For 0°<θ°<180°, the rotation of θ degrees around the center C is the transformation R_{C,θ} of the plane defined as follows:

1. For the center point C, R_{C,θ} (C)=C, and

2. For any other point P, R_{C,θ}(P) is the point Q that lies in the counterclockwise half-plane of \(\overrightarrow{C P}\), such that CQ=CP and m∠PCQ=θ°.

A rotation of 0 degrees around the center C is the identity transformation (i.e., for all points A in the plane, it is the rotation defined by the equation R_{C,0}(A)=A).

A rotation of 180° around the center C is the composition of two rotations of 90° around the center C. It is also the transformation that maps every point P (other than C) to the other endpoint of the diameter of a circle with center C and radius CP.

→ A rotation leaves the center point C fixed. R_{C,θ}(C)=C states exactly that. The rotation function R with center point C that moves everything else in the plane θ° leaves only the center point itself unmoved.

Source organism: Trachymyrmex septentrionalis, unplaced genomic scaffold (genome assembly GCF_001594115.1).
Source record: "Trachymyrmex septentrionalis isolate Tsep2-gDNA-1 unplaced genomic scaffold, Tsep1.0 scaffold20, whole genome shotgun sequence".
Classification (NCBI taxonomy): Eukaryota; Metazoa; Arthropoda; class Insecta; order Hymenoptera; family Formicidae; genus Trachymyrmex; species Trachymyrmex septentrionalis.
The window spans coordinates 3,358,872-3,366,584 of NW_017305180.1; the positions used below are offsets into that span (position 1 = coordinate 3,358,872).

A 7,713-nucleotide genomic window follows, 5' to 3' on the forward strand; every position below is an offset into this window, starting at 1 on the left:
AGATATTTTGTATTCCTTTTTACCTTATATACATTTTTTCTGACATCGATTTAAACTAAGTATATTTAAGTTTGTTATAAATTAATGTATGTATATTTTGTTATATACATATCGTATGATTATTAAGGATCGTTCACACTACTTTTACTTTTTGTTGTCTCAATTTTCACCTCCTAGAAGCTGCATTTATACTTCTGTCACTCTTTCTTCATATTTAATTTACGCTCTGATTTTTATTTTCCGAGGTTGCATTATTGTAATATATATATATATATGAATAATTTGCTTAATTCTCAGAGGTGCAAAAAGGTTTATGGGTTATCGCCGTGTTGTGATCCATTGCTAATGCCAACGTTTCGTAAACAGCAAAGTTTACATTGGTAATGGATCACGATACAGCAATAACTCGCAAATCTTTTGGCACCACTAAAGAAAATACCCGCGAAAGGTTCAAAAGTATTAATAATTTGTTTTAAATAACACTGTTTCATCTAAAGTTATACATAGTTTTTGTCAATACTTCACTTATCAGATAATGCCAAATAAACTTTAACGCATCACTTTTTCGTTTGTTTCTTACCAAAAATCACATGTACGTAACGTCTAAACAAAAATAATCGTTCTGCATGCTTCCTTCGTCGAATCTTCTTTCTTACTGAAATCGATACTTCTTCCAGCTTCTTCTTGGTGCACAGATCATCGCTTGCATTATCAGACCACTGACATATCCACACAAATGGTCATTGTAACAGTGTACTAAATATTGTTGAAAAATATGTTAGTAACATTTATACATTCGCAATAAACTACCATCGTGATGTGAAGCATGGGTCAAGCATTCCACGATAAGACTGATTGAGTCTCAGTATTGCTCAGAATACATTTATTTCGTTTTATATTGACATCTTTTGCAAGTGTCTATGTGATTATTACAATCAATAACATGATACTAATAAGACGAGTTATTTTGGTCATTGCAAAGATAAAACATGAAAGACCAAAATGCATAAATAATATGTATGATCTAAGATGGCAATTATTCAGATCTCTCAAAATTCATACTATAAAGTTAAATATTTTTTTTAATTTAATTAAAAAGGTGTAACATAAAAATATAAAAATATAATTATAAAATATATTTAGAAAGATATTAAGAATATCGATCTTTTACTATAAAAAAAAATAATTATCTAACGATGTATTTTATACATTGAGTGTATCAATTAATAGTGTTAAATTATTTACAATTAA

→ Any other point P in the plane moves the exact same degree arc along the circle defined by the center of rotation and the angle θ°.

→ Then R_{C,θ}(P) is the point Q that lies in the counterclockwise half-plane of ray \(\overrightarrow{C P}\) such that CQ=CP and such that m∠PCQ=θ°. Visually, you can imagine rotating the point P in a counterclockwise arc around a circle with center C and radius CP to find the point Q.

→ All positive angle measures θ assume a counterclockwise motion; if citing a clockwise rotation, the answer should be labeled with CW.

A composition of two rotations applied to a point is the image obtained by applying the second rotation to the image of the first rotation of the point. In mathematical notation, the image of a point A after a composition of two rotations of 90° around the center C can be described by the point R_{C,90} (R_{C,90}(A)). The notation reads, “Apply R_{C,90} to the point R_{C,90}(A).” So, we lose nothing by defining R_{C,180}(A) to be that image. Then, R_{C,180}(A) = R_{C,90}(R_{C,90}(A)) for all points A in the plane.